Low childhood socioeconomic status closely linked to poor adult health

November 21, 2002

Authors of a New Zealand population study in this week's issue of THE LANCET highlight how adult health is directly related to socio-economic status in childhood--poorer children are more likely to be affected by adverse health outcomes later in life.

Research into social inequalities in health has tended to focus on low socioeconomic status in adulthood. Richie Poulton from the University of Otago, New Zealand, and colleagues studied 1000 children (born in New Zealand during 1972-73) who had been assessed throughout childhood. The investigators assessed the study population at age 26 for various health outcomes including body-mass index, waist:hip ratio, blood pressure, cardiorespiratory fitness, dental health, major depression, and tobacco and alcohol dependency.

Children who grew up in low socioeconomic status families had poorer cardiovascular health in adulthood compared with those from high socioeconomic status backgrounds. Children from poorer backgrounds were also three times more likely to have adult periodontal disease, and were twice as likely to have alcohol dependency. Upward mobility in socio-economic status during childhood did not reverse the increase in negative health outcomes associated with a poor childhood environment.

Richie Poulton comments: "Protecting children against the effects of socioeconomic adversity could reduce the burden of disease experienced by adults. These findings provide strong impetus for policy makers, practitioners, and researchers to direct energy and resources towards childhood as a way of improving population health."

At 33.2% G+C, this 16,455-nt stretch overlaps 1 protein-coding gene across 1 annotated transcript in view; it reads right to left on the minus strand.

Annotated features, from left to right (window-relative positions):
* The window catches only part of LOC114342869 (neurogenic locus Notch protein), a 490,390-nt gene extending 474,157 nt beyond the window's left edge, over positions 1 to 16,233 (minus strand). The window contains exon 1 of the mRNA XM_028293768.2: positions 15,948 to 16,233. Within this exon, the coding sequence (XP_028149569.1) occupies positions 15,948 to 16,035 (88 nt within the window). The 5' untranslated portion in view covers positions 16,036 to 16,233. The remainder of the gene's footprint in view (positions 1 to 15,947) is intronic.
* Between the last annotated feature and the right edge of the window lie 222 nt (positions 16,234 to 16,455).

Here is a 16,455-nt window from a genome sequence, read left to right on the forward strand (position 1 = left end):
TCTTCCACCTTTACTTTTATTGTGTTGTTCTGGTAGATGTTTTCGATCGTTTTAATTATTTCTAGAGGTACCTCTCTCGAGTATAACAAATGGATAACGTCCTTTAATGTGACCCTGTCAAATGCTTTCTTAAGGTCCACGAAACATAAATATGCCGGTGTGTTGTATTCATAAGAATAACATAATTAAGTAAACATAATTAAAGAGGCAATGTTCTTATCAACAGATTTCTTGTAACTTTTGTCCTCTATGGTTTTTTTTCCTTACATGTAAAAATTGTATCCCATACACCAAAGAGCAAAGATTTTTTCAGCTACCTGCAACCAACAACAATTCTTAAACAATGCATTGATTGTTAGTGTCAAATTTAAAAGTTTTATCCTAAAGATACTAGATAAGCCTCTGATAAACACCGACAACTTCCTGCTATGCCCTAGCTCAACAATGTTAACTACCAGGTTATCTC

In an accompanying Commentary ( p 1619), Chris Power from the Institute for Child Health, London, UK, comments: "Why should childhood circumstances affect adult health even in a younger generation? One thought-provoking possibility is that adversity in childhood becomes embodied at an early age, the full impact of which manifests later in adult life. The interplay between biological and social processes could start with exposure to frequent infections or inadequate diet, both rooted in poorer socioeconomic conditions, and such exposures could in turn have lifelong consequences."
-end-
Contact: Dr Richie Poulton, Dunedin Multidisciplinary Health & Development Research Unit,
Department of Preventive & Social Medicine, Dunedin School of Medicine,
University of Otago, PO Box 913 Dunedin, New Zealand;
E) richiep@gandalf.otago.ac.nz

Dr Chris Power, Institute of Child Health, London WC1N 1EH, UK;
E) c.power@ich.ucl.ac.uk

Lancet

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